– The book doesn’t pull any punches. If you like your YA fiction gritty and realist, then you’ll probably take to this one like a duck to duck-friendly wetland environments.

Cons:

– Along with the lovely sense of familiarity common to Australian stories, Creepy and Maud delivers a standard dose of that depressing sense of realism and un-sugar-coated discomfort also common to many Australian stories. There is a bit of humour to lighten the load, but for some I fear this book may come off too dreary to really enjoy.

– I’m not sure whether it was just me and my cold, stoney heart, but I didn’t really feel overly sympathetic towards the two main characters.  I’m not sure whether I was supposed to. But this was a bit of a con for me, if only for the fact that it would prevent me bothering to re-read this title.

Overall, I found this a slightly uncomfortable reading experience, although I can see why it was shortlisted for a Children’s Book Council of Australia Award for Older Readers (a high accolade indeed!).  I felt there was something missing in the connection between the characters that stopped it from really reaching the “must-buy/must-re-read” category for me.  On the other hand, Touchell’s debut is a solid read if you enjoy YA books that explore themes of unconventional friendship and the ugly repercussions for those who insist on being a square peg in a round hole (or indeed, vice versa) in certain environments.

Until next time,

Bruce

 

What’s In A Name Challenge: A Murder is Announced…

7

Well, here it is: the first obstacle in the What’s In A Name Reading Challenge (hereafter to be known as the WIAN? RC)!

As previously mentioned, I have decided to complete this challenge in two parts – the Christie-listie, which is comprised entirely of books by or about Agatha Christie, and the Un-Christie-listie, which is comprised of books that are not in any way related to the Dame herself….Clearly, this first title is from the Christie-listie, and specifically relates to Category 3 – a book with a party or celebration mentioned in the title.

murder is announcedSo where is the party/celebration in A Murder is Announced?   Well, according to our good friend Professor Wikipedia, “a party is a gathering of people who have been invited by a host for the purposes of socializing, conversation, or recreation“…..and a subcategory of this, the suprise party, is “a party that is not made known beforehand to the person in whose honor it is being held”.  It is therefore abundantly clear that the murder in the title, which has been announced, will involve a gathering of people (who necessarily, on seeing each other, will socialise, converse or engage in some form of recreation).  Further to this, the person to be murdered will, most likely, not have prior knowledge of their status as the guest in whose honour the event is being held.  Clearly then, a murder is a sort of surprise party. I rest my case Your Honour.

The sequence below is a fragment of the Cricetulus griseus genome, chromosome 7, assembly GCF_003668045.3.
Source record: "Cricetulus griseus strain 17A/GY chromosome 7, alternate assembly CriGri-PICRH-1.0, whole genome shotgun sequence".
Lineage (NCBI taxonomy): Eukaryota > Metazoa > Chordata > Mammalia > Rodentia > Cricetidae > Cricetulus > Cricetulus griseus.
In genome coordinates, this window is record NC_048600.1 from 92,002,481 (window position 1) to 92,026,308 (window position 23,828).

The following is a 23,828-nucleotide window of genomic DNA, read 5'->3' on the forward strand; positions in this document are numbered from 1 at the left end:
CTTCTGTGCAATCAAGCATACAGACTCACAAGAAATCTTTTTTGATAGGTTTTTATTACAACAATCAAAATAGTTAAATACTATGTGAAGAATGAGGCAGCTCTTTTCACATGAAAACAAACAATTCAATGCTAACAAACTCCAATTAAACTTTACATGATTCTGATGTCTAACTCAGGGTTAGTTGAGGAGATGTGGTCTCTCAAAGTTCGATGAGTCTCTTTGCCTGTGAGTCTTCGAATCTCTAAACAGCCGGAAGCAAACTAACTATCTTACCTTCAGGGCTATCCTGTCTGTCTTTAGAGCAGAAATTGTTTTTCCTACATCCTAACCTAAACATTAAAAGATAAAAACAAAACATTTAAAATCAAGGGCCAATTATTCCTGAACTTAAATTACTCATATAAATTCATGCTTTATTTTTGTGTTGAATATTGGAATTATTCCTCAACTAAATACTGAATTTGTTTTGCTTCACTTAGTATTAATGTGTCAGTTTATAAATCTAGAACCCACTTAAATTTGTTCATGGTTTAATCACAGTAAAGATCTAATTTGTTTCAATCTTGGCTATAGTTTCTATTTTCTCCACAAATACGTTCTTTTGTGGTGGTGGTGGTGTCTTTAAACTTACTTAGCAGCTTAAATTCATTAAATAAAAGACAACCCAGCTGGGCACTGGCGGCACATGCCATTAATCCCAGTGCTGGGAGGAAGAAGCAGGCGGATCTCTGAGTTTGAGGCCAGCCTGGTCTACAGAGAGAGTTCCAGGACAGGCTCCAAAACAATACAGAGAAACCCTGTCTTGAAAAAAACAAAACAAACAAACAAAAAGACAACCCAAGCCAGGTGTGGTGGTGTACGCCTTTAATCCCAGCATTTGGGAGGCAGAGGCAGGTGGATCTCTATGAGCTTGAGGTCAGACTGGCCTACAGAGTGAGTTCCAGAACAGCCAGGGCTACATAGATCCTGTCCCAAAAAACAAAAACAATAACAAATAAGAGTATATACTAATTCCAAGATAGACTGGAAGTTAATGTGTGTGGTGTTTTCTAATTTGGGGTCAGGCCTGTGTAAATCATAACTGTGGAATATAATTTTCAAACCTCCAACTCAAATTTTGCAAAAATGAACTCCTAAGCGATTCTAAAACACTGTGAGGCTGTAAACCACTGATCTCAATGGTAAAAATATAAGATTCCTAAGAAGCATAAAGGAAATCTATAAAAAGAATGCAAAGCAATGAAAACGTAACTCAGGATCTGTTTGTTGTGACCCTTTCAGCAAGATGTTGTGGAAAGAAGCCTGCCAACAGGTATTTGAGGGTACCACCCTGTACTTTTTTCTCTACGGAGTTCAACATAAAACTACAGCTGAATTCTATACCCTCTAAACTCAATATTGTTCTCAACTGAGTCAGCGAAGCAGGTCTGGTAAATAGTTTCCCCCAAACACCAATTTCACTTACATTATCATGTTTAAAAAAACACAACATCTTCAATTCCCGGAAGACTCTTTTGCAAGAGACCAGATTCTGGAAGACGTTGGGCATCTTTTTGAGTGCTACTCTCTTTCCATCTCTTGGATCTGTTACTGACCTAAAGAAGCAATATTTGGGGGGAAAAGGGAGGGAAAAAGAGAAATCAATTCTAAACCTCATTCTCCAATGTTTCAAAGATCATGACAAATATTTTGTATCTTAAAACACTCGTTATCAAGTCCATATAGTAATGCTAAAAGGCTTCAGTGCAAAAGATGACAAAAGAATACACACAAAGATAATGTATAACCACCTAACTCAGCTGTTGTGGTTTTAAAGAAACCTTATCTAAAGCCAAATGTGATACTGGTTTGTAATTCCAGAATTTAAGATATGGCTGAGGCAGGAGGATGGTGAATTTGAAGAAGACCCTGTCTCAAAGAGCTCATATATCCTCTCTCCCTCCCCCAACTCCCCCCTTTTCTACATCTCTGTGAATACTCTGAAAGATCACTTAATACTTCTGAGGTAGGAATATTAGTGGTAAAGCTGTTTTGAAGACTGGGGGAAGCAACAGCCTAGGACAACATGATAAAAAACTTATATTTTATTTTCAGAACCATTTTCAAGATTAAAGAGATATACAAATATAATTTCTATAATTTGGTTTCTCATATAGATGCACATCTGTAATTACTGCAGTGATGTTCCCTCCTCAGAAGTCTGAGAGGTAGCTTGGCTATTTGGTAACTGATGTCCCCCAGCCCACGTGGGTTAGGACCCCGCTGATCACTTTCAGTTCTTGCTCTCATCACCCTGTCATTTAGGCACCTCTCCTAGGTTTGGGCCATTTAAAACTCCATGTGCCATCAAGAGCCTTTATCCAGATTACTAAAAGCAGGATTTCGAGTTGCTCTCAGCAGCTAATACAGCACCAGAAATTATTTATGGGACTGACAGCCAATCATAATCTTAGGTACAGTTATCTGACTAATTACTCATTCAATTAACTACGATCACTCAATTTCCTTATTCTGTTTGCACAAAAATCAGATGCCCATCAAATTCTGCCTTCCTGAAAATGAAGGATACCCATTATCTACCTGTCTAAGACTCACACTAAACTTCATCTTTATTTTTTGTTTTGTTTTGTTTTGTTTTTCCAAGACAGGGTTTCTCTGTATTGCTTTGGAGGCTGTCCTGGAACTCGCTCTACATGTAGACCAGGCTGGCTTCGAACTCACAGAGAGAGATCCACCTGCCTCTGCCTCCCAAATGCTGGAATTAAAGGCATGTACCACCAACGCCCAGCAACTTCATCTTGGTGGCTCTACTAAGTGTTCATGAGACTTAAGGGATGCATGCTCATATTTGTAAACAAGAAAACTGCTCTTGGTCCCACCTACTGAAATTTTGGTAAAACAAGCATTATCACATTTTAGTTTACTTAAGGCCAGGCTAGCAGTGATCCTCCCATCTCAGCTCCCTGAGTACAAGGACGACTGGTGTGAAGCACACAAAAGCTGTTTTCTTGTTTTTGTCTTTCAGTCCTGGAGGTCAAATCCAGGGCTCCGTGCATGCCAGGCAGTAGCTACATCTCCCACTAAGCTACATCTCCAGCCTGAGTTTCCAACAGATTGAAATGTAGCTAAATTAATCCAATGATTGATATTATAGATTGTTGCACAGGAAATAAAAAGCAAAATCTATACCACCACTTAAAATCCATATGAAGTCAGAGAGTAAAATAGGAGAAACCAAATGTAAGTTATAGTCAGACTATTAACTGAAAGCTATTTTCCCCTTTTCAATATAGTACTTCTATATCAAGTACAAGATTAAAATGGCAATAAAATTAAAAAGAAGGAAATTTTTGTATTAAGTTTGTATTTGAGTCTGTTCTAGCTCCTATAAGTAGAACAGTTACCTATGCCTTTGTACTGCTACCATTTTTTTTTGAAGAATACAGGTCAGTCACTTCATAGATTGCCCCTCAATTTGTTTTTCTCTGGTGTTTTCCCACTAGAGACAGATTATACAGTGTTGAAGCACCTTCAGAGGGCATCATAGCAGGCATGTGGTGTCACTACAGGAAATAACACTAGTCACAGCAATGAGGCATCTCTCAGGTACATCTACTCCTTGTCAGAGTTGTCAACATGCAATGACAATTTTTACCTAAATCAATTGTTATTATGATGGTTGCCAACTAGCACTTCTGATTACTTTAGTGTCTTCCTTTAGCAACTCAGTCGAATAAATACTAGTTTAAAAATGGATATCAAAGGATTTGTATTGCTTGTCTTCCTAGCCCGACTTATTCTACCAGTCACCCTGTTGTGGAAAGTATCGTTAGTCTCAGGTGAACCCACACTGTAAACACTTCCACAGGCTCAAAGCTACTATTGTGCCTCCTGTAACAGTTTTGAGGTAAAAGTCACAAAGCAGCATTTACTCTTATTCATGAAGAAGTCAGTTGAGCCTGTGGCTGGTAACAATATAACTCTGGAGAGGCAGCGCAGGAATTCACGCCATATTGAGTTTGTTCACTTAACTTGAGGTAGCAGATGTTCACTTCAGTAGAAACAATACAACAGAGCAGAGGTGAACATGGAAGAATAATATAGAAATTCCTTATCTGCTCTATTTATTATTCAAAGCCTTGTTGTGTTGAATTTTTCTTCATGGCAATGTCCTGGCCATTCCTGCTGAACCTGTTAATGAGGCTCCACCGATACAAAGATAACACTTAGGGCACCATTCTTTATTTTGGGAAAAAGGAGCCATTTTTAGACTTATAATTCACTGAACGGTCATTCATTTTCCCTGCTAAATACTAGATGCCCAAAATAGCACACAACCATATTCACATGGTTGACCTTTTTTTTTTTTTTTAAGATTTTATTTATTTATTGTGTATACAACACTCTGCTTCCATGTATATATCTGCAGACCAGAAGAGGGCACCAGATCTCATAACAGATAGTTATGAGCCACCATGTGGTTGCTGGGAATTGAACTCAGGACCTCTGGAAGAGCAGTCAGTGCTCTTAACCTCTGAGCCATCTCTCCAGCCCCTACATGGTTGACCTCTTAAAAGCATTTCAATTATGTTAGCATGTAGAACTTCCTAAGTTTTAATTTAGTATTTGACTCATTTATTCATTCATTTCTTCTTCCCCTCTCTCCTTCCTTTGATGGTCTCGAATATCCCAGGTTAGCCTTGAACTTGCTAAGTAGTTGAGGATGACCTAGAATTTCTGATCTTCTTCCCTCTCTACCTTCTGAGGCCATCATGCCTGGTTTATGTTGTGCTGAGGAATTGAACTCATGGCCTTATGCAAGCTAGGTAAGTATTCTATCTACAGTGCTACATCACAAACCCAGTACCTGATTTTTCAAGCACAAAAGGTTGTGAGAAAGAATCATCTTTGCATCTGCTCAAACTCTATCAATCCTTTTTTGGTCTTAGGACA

Given that the Christie-listie is a very specific sub-category of the crime genre, I have devised a special rating system for use in reviewing these works.  It consists of 5 criteria against which a star rating (of which 5 stars is the highest) will be applied.  The book will then be summarised in a rhyming couplet.

The criteria are as follows:

Rate of Moustache-Twiddlage (for Poirot novels) or Stitch-Droppage (for Marple novels): This refers to the expected level of engagement with the plot as measured by the extent to which anxious body language emerges in the reader…

Red Herring Haul: relating to the level of mis-clues present…

Butler-osity: which refers to the complexity of the revelation at the end (based on the foundation level of non-complexity in which the Butler is identified as the one who did it)…..

Common-or-Garden-ness: the formulaity of the plot set-up, cast of characters and reveal. Otherwise known as the Retired-Colonel-Ometer…

Rate of Contextual Controversy: or the extent to which racist, sexist or other generally a-bit-off-by-today’s-standards references are casually scattered about the text

marple kitteh

A Murder is Announced – WIAN? RC REVIEW

Plot summaryThe residents of Chipping Cleghorn are aghast/delighted/upset by an announcement in the local paper stating that a murder will take place at the big house at a given time.  Said nosey residents turn up to see what goes down, only to be shocked/dazzled/terrified when the lights go out at said given time.  Shots are fired, a body is discovered….enter Miss Marple (in a casual and nondescript fashion) for the usual highjinks after local constabulary assess that the situation is a bit iffy.